Gov. Rick Perry's Summary of the 80th Legislative Session
Thank you for joining me today. With the conclusion of the 80th regular session, I wanted to take time to offer my thoughts to the people of Texas about what has transpired these past 140 days. This session was like watching an old Clint Eastwood movie- it was a session of the good, the bad, and the ugly. The good that was done includes the financing of the record school property tax cut of 2006, the creation of a cancer research fund, funding for a health opportunity pool that will help more Texans buy private health insurance, a large increase in college financial aid, a new incentive program to meet higher education goals, and $100 million dedicated to border security. We can say as a result of this session that the border will be more secure, healthcare will be better funded, college will be more accessible, and school property tax rates will continue to drop.
But if Texans have a bad taste in their mouth from this session, I can’t say that I blame them, not because progress wasn’t made, but in large part because there was way too much acrimony. I had hoped that with a strong economy and a record budget surplus that we would see greater unity this session. Instead we saw continued discord. I am glad legislators are leaving town so there is time to heal wounds. And I hope when they return, they will view each other not as rivals but as colleagues. Unless that happens, good ideas will continue to go ignored because personalities take precedence over good policy.
I am also disappointed that not one cent of more than $7 billion unspent this session was dedicated to additional tax relief beyond the property tax relief of 2006 funded in this budget. And if refusing to grant greater tax relief in the face of a record surplus can be called bad, then the budgetary shell games and the lack of taxpayer protections passed this session can only be called ugly. Let me make a clear distinction: many of the investments made in this budget were outstanding. Legislators did a very good job of funding our diverse health care needs, our schools and an assortment of priorities important to the people of Texas. Generally speaking, it’s not the investments made in the budget that concern me, it is the charades, accounting sleights of hand and budgetary wizardry that gives me pause, especially with the state awash in revenue.
This budget mislabels more than $2 billion in education spending as property tax relief, continues to erode a governor’s constitutional line-item veto authority, and relies on flawed fiscal notes that hide real costs that will be realized down the road but that are not admitted up front. Higher education incentive proposals that had been publicly debated for months received less funding than special-item earmarks: the higher education pork proposals that were never debated and added to the budget in many cases in the final week of the session. I am also disappointed that neither house ever voted on a tax revenue limit that can help ensure property tax rate relief is not swallowed up by skyrocketing appraisals. And neither house ever voted on a tougher spending cap than the current limit, which is not a limit at all.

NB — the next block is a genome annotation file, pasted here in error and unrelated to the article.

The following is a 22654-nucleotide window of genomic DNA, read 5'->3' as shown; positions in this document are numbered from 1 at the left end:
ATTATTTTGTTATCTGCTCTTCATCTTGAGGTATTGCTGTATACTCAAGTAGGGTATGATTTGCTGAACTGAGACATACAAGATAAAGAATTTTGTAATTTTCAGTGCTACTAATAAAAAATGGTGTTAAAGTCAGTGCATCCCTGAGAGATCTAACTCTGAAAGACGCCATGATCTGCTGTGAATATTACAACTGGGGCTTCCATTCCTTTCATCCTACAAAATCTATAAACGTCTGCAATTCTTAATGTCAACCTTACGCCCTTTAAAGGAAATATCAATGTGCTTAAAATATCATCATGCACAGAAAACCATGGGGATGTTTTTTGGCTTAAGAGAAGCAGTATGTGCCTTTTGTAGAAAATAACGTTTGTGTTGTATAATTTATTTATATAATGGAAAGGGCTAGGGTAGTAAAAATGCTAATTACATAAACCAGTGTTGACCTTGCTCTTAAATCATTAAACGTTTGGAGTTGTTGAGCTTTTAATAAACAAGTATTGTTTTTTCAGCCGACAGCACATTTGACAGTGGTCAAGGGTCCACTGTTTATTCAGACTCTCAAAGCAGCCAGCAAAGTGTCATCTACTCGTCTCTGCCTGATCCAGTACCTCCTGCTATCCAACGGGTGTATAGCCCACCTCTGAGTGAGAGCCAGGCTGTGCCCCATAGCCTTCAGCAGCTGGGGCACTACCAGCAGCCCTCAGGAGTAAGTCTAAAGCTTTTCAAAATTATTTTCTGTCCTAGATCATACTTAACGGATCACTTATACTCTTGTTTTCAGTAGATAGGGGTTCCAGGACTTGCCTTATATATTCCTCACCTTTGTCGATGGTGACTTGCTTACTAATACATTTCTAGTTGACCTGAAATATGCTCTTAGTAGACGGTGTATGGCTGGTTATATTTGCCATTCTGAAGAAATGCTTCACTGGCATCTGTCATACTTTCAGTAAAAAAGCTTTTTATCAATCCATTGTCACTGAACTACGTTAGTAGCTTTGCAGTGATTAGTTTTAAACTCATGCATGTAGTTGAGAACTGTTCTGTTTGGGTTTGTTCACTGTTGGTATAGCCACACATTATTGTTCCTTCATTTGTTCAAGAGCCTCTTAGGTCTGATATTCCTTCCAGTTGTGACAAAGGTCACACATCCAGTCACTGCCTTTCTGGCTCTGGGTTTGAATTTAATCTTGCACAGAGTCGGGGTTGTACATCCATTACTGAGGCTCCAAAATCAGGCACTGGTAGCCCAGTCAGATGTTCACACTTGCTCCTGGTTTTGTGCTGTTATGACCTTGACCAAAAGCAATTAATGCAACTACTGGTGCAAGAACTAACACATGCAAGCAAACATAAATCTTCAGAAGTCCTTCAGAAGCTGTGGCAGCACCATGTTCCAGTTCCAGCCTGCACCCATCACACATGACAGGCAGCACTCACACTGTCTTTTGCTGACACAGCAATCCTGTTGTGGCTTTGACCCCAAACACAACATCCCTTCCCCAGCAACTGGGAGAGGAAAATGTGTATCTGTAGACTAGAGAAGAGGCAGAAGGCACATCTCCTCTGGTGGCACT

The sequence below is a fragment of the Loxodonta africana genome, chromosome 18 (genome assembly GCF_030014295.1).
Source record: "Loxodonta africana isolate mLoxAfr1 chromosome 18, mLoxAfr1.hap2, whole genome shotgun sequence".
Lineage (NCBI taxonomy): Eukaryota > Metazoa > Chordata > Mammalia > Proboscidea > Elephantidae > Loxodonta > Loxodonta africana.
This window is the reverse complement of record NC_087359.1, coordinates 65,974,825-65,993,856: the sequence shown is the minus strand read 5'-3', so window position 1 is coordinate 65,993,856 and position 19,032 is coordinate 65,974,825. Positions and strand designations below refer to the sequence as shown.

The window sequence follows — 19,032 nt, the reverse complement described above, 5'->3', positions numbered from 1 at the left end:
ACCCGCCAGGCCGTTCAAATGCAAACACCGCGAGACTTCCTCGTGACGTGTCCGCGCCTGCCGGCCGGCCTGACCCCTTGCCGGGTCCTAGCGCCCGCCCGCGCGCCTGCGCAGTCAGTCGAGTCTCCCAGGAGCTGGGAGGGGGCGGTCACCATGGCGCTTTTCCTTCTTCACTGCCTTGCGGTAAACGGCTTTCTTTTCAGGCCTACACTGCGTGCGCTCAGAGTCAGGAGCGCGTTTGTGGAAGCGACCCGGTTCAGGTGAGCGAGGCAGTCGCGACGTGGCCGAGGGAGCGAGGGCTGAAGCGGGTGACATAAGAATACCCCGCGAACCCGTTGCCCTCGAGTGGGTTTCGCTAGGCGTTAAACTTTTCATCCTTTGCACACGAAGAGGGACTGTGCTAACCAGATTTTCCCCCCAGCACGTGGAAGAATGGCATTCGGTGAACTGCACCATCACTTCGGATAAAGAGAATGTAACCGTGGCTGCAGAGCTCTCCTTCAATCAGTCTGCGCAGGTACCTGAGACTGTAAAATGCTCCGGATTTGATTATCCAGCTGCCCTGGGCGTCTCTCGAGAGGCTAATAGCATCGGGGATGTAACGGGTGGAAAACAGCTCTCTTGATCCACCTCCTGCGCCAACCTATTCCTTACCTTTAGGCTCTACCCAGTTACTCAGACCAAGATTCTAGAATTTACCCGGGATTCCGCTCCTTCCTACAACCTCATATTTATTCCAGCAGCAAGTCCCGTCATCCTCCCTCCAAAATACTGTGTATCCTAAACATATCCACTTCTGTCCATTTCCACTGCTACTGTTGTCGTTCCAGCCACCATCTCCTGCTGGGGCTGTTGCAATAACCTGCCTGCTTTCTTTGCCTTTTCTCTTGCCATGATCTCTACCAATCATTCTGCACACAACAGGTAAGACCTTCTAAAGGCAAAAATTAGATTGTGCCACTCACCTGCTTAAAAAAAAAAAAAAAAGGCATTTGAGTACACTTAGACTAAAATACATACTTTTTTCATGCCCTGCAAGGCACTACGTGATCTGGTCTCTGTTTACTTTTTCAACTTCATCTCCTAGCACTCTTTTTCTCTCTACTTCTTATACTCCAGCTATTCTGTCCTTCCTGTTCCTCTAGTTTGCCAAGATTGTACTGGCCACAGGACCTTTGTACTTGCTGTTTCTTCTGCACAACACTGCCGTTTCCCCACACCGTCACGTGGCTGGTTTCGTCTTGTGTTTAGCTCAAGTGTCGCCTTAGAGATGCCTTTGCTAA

I want to reiterate: I think legislators made a number of investments that will improve healthcare, education and border security. My quarrel is not with where the dollars flow, but the lack of transparency, accountability and budgetary honesty involved in how they are allocated. That being said, important investments have been made that legislators can proudly proclaim. More money will go to local law enforcement agencies that are on the front lines of the fight against drug cartels, smuggling groups and other criminal enterprises. There is renewed hope that not only will more Texans get health insurance, but a good many will do so because of a more vibrant private insurance market. And we may well look back at this session as the lynchpin in the fight against cancer, with investments that could one day lead to a cure and new hope for the victims of this terrible disease. Furthermore, we have begun to reform higher education funding so that our schools have new incentives to achieve excellence while continuing to invest in high standards in our public school classrooms.
So today I am both disappointed about unfinished business and optimistic about the future, especially if political differences are set aside the next time we assemble in Austin. The unfinished business is additional tax relief, true budget and spending reform, and appraisal relief. In other words, reforms that are important to the taxpayers that fund government. Legislators of both parties have worked hard. They came here with high hopes and made some important investments in Texas. Now I hope they will fix their eyes on the unfinished business of the people as we move forward. Thank you. I would be happy to take questions from members of the media.
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